It's possible to eliminate many minor sleep problems by creating a comfortable sleep environment, maintaining a healthful balance of nutrition and exercise, and engaging in relaxing activities near bedtime.
Keeping a regular sleep schedule—even on weekends—maintains the timing of the body's internal clock and can help you fall asleep and wake up more easily. Even if real life stands in the way of achieving the perfect sleep routine, making just a few small changes can improve your sleep dramatically.
Creating a comfortable sleep environment is a simple but important first step to getting better sleep. avoiding caffeine, alcohol, nicotine, and other chemicals that interfere with sleep.
Try to go to sleep and get up at the same time every day. This helps set your body’s internal clock and optimize the quality of your sleep. Choose a bed time when you normally feel tired, so that you don’t toss and turn. If you’re getting enough sleep, you should wake up naturally without an alarm. If you need an alarm clock, you may need an earlier bedtime.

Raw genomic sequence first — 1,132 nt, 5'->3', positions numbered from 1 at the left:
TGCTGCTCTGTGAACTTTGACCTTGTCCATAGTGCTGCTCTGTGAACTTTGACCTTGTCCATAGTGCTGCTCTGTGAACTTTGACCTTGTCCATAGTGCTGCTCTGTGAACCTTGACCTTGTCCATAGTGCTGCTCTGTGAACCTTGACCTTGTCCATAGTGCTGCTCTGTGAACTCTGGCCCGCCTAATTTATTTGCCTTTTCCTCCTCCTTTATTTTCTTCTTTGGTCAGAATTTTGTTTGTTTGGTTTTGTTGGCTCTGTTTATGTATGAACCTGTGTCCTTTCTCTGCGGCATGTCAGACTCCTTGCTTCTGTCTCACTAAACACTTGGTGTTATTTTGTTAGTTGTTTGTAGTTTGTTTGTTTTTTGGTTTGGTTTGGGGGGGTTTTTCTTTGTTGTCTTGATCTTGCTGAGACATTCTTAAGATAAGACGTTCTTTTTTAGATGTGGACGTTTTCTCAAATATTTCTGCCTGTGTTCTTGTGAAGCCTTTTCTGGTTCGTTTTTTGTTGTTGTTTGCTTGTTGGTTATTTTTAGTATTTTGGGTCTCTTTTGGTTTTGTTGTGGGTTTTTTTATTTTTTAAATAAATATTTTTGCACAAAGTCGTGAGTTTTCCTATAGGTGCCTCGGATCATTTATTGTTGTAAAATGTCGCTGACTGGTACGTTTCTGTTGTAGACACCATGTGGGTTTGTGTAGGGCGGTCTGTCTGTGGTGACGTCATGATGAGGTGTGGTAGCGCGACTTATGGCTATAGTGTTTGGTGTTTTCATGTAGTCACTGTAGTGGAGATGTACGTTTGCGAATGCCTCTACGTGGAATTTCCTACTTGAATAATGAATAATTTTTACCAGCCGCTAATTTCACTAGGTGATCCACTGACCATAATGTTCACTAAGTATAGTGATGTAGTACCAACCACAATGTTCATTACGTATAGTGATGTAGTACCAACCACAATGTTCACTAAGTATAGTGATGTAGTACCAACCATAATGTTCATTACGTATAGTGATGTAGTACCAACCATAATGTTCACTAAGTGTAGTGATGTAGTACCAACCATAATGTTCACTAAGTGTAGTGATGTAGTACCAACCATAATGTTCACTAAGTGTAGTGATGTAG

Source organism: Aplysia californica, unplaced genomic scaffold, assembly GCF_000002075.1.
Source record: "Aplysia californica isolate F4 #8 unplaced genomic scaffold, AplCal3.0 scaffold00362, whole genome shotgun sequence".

Avoid sleeping in—even on weekends. The more your weekend/weekday sleep schedules differ, the worse the jetlag-like symptoms you’ll experience. If you need to make up for a late night, opt for a daytime nap rather than sleeping in. This allows you to pay off your sleep debt without disturbing your natural sleep-wake rhythm.
Be smart about napping. While napping is a good way to make up for lost sleep, if you have trouble falling asleep or staying asleep at night, napping can make things worse. Limit them to 15 to 20 minutes in the early afternoon.
Fight after-dinner drowsiness. If you get sleepy way before your bedtime, get off the couch and do something mildly stimulating, such as washing the dishes, calling a friend, or getting clothes ready for the next day. If you give in to the drowsiness, you may wake up later in the night and have trouble getting back to sleep.